w ``Writable''. The data instrumented by the given node is
writable at any time. This is the default for nodes that can
o value=<V> An initial starting value for a new node that does not
reference existing kernel data. Initial values can only be assigned
for nodes of the ``int'', ``quad'', and ``string'' types.
New nodes must fit the following set of criteria:
o If the new node is to address an existing kernel object, only one of
the ``symbol'' or ``addr'' arguments may be given.
o The size for a ``struct'' type node must be specified; no initial
value is expected or permitted.
o Either the size or the initial value for a ``string'' node must be
o The node which will be the parent of the new node must be writable.
If any of the given parameters describes an invalid configuration, sysctl
will emit a diagnostic message to the standard error and exit.
Descriptions can be added by the super-user to any node that does not
have one, provided that the node is not marked with the ``PERMANENT''
flag. The syntax is similar to the syntax for creating new nodes with
the exception of the keyword that follows the double separator at the
start of the command: ``//describe=new.node.path=new node description''.
Once a description has been added, it cannot be changed or removed.
When destroying nodes, only the path to the node is necessary, i.e.,
``//destroy=old.node.path''. No other parameters are expected or
permitted. Nodes being destroyed must have no children, and their parent
must be writable. Nodes that are marked with the ``PERMANENT'' flag (as
assigned by the kernel) may not be deleted.
In all cases, the initial `=' that follows the command (eg, ``create'',
``destroy'', or ``describe'') may be replaced with another instance of
the separator character, provided that the same separator character is
used for the length of the name specification.
/etc/sysctl.conf sysctl variables set at boot time
For example, to retrieve the maximum number of processes allowed in the
system, one would use the following request:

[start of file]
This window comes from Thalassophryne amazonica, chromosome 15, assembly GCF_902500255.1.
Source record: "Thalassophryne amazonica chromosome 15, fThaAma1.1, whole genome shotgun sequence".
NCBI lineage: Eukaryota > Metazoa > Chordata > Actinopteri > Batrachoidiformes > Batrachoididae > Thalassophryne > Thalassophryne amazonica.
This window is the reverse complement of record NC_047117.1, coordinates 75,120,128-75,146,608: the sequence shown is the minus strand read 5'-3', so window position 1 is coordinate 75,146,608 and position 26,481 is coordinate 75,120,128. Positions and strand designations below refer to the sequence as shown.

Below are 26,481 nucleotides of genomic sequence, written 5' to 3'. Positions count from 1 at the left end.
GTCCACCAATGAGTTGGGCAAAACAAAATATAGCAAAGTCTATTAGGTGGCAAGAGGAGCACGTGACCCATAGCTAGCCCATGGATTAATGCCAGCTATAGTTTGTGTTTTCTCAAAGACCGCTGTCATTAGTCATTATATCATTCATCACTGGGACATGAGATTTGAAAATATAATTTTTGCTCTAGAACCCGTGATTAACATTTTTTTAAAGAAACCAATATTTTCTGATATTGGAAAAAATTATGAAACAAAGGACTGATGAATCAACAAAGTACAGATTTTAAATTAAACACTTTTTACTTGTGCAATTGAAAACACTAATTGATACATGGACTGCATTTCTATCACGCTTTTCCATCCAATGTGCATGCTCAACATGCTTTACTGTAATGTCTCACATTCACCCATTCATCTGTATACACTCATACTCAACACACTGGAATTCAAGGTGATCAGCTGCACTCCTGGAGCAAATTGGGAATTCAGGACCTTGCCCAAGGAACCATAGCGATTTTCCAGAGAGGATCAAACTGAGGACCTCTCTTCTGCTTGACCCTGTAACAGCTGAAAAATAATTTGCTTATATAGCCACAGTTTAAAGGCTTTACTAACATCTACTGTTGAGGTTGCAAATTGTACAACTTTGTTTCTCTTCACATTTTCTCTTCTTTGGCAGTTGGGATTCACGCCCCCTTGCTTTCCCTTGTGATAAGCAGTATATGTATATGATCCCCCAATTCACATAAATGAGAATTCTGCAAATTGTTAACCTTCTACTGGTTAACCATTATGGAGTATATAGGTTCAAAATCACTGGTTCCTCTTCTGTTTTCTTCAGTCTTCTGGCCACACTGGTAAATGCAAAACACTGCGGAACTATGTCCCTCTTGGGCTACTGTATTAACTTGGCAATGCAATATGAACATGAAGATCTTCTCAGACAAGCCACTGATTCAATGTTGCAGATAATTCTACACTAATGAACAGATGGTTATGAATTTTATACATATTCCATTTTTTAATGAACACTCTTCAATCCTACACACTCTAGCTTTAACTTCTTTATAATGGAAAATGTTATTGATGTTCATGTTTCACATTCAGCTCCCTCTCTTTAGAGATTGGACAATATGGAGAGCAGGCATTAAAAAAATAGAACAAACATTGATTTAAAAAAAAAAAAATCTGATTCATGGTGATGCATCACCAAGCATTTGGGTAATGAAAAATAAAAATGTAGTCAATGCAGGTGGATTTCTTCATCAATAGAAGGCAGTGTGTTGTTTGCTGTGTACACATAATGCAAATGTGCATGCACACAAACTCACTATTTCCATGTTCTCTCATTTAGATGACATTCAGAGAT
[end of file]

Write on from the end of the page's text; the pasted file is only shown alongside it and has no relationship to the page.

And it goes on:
To set the maximum number of processes allowed in the system to 1000, one
would use the following request:
sysctl -w kern.maxproc=1000
Information about the system clock rate may be obtained with:
Information about the load average history may be obtained with:
To view the values of the per-process variables of the current shell, the
can be used if the shell interpreter replaces $$ with its pid (this is
true for most shells).
To redirect core dumps to the /var/tmp/<username> directory,
sysctl -w proc.$$.corename=/var/tmp/%u/%n.core
should be used.
sysctl -w proc.curproc.corename=/var/tmp/%u/%n.core
changes the value for the sysctl process itself, and will not have the
To create the root of a new sub-tree called ``local'' add some children
to the new node, and some descriptions:
sysctl -w //create=local
sysctl -w //describe=local=my local sysctl tree
sysctl -w //create=local.esm_debug,type=int,symbol=esm_debug,flags=w
sysctl -w //describe=local.esm_debug=esm driver debug knob
sysctl -w //create=local.audiodebug,type=int,symbol=audiodebug,flags=w
sysctl -w //describe=local.audiodebug=generic audio debug knob
Note that the children are made writable so that the two debug settings
in question can be tuned arbitrarily.
To destroy that same subtree:
sysctl -w //destroy=local.esm_debug
sysctl -w //destroy=local.audiodebug
sysctl -w //destroy=local
sysctl(3), ksyms(4), sysctl(7)
sysctl first appeared in 4.4BSD.
NetBSD 6.1.5 August 2, 2011 NetBSD 6.1.5